Des conseils techniques pour
pêcher à la nymphe
Steve Parrott nous enseigne comment pêcher à la nymphe au fil.
Une vidéo très intéressante sur les différentes techniques et montages, en particulier sur les méthodes de pêche à plusieurs mouches.
Voir également les couleurs des nymphes et les points principaux de la méthode appelée "Méthode Tchèque."
Note: On s'aperçoit à la lecture des sous-titres anglais de la vidéo qu'il y a des erreurs, à plus forte raison dans les sous-titres traduits. cette remarque est générale et s'applique à toutes les vidéo offrant les sous-titres et traductions automatisés. J'ai donc entrepris les corrections et ajouté les ponctuations dans les textes des sous-titres de la vidéo.
Textes corrigés des sous-titres de la vidéo:
Rigging and selecting flies
Setting up your flies for the Czech method.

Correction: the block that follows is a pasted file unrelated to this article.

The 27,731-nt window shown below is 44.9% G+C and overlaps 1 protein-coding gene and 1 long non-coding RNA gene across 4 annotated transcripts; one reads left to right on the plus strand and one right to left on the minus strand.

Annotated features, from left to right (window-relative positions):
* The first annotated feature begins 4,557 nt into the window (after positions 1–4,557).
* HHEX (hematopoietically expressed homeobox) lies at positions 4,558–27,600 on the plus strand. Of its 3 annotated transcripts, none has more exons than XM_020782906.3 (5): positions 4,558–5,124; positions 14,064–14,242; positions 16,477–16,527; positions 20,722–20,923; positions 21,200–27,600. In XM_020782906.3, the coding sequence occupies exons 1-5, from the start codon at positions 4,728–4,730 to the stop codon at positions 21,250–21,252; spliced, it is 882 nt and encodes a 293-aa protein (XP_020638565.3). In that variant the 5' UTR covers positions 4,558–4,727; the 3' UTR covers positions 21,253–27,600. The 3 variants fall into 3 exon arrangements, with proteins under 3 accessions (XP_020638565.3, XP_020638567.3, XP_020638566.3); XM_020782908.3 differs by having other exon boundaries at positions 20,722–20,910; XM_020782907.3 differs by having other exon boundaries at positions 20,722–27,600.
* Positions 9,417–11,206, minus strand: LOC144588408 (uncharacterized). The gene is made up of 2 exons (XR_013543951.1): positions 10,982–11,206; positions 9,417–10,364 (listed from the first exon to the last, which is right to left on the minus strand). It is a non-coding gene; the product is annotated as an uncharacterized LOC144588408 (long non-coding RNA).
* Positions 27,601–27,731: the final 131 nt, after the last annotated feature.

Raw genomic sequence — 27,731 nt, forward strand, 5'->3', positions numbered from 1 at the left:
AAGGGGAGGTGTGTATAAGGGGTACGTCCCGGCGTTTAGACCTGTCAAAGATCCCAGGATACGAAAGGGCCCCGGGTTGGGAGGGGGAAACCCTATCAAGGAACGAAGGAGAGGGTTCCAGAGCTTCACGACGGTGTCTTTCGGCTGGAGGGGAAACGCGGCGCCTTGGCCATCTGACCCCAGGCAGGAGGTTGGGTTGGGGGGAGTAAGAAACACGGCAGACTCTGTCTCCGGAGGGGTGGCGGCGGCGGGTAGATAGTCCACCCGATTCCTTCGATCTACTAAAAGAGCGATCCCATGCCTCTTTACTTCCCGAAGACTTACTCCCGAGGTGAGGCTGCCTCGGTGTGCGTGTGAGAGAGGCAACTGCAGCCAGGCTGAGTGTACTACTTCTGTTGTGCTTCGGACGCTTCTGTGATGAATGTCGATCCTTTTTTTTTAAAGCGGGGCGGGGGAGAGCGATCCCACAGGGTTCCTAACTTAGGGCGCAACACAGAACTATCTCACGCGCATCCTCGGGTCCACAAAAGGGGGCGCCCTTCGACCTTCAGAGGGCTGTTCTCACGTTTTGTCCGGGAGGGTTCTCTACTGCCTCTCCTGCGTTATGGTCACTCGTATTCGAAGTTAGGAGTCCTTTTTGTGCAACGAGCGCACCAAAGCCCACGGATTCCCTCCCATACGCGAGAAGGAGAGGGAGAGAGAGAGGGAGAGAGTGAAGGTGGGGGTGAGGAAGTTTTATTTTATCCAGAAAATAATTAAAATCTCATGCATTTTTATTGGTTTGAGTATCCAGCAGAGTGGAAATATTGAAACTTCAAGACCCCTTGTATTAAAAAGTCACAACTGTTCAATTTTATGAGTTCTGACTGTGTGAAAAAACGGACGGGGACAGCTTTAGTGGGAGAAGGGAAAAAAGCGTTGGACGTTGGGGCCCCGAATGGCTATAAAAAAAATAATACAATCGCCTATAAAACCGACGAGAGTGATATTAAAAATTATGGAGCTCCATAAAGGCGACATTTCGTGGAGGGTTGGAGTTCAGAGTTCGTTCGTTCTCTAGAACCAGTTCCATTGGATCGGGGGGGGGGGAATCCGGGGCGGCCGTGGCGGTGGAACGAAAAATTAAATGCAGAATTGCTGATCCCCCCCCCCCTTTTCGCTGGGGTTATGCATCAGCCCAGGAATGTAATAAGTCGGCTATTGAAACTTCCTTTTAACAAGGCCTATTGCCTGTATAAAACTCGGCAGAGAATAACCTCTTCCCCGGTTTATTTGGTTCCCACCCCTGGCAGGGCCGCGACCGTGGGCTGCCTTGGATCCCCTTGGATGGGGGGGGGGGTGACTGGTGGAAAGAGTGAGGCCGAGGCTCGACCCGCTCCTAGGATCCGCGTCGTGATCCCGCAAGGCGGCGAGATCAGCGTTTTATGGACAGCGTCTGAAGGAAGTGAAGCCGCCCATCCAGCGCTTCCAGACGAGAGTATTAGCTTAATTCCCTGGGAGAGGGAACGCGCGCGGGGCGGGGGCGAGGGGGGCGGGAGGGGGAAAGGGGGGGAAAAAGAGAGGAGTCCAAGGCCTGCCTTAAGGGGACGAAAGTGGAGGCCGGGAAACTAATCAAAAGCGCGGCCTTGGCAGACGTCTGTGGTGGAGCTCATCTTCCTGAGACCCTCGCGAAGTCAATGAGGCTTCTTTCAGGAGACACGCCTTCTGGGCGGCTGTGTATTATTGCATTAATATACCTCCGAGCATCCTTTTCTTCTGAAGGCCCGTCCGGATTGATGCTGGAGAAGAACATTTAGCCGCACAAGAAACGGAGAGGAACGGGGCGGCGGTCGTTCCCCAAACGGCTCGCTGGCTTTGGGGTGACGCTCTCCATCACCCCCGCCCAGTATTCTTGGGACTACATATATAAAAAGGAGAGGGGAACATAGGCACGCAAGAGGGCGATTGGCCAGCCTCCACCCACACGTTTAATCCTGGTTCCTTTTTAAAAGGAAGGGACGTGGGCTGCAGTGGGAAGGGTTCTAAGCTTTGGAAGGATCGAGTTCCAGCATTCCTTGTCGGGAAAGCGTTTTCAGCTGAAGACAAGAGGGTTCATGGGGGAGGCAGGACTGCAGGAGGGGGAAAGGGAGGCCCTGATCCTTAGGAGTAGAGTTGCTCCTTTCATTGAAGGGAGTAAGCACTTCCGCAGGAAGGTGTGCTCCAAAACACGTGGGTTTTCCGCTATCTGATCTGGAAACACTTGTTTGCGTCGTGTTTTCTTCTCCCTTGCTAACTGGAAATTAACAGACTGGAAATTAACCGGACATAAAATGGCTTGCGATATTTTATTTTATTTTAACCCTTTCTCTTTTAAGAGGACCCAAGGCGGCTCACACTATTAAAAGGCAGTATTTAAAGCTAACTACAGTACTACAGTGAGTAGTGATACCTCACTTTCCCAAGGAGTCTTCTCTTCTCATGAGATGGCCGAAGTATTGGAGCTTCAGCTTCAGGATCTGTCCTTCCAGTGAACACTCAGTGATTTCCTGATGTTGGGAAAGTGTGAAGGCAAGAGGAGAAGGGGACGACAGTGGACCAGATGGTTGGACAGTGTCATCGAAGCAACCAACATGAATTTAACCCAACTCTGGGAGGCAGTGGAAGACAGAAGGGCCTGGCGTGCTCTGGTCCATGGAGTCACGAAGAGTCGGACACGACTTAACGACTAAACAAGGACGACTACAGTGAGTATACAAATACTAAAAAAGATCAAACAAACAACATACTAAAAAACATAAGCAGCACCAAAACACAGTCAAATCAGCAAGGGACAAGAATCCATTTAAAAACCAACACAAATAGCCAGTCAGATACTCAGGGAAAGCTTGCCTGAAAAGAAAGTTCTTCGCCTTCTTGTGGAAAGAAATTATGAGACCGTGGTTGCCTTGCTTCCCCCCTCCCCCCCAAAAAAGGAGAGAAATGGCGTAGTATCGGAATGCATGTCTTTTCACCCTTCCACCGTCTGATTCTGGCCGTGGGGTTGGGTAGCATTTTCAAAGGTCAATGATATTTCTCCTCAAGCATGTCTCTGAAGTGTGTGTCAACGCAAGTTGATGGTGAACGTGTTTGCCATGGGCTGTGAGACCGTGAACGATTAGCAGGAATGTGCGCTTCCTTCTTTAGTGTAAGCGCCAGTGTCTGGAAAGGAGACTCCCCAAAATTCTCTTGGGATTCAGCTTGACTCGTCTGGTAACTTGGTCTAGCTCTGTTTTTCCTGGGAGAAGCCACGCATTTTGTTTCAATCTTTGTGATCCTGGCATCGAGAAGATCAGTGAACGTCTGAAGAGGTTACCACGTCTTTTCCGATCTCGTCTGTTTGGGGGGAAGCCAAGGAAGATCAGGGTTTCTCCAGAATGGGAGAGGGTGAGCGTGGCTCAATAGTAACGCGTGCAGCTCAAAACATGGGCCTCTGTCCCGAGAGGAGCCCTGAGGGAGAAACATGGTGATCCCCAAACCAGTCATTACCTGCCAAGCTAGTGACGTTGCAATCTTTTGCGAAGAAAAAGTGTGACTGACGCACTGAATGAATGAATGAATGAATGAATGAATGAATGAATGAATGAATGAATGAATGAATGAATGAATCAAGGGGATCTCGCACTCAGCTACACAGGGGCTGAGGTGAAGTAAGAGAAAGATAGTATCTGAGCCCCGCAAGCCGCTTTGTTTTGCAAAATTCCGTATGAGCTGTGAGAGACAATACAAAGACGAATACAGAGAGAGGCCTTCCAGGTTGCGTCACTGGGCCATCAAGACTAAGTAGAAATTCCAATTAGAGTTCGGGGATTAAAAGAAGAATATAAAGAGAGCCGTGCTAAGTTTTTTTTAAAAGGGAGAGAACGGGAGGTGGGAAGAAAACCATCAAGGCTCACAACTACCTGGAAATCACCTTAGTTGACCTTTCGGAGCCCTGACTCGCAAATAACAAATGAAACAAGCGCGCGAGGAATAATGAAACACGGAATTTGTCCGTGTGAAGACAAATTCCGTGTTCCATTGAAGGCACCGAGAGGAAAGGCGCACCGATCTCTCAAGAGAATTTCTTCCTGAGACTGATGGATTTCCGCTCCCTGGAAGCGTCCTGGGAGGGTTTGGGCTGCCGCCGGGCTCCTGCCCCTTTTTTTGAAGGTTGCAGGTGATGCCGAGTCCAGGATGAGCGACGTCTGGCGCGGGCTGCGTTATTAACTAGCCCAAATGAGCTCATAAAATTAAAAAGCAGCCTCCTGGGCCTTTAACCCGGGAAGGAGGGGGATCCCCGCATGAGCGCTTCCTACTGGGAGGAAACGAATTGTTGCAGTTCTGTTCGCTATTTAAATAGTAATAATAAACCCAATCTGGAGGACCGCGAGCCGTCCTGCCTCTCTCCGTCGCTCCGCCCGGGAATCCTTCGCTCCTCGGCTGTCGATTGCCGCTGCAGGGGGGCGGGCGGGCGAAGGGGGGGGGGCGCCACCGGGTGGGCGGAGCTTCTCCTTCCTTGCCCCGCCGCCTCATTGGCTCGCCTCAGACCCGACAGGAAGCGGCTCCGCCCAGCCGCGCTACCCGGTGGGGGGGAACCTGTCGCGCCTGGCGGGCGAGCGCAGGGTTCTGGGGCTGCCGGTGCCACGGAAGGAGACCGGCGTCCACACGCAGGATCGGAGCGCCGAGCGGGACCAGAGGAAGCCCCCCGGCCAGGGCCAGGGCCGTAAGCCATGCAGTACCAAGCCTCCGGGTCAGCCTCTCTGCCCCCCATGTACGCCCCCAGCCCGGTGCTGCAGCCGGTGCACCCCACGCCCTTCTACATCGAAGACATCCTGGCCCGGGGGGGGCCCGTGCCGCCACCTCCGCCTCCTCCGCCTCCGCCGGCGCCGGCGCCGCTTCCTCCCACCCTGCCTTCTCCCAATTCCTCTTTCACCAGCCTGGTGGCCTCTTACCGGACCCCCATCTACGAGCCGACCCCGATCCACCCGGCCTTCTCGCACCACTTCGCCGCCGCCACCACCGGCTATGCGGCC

You have a couple different options so you can run three flies which is great for big water deep water. It can be a little more problematic when fishing it wants to tangle a little bit more especially when you catch a fish.
Three fly rig
When setting up that three fly method though you'll want to light fly on the very first dropper tag, the middle position second drop or down is going to be your heaviest fly. That way the Flies will actually sink in a V when they come down and you'll have a light slide on top and the heaviest fly your anchor fly is going to be in the middle position
in a three fly rig.
Two fly rig
When you're setting up a two fly rig you always want the heaviest anchor fly on the bottom or point position and then you can run a lighter offering up top, whether it will have a bead, not to be, no weight, a little weigh, it doesn't really matter in that top position.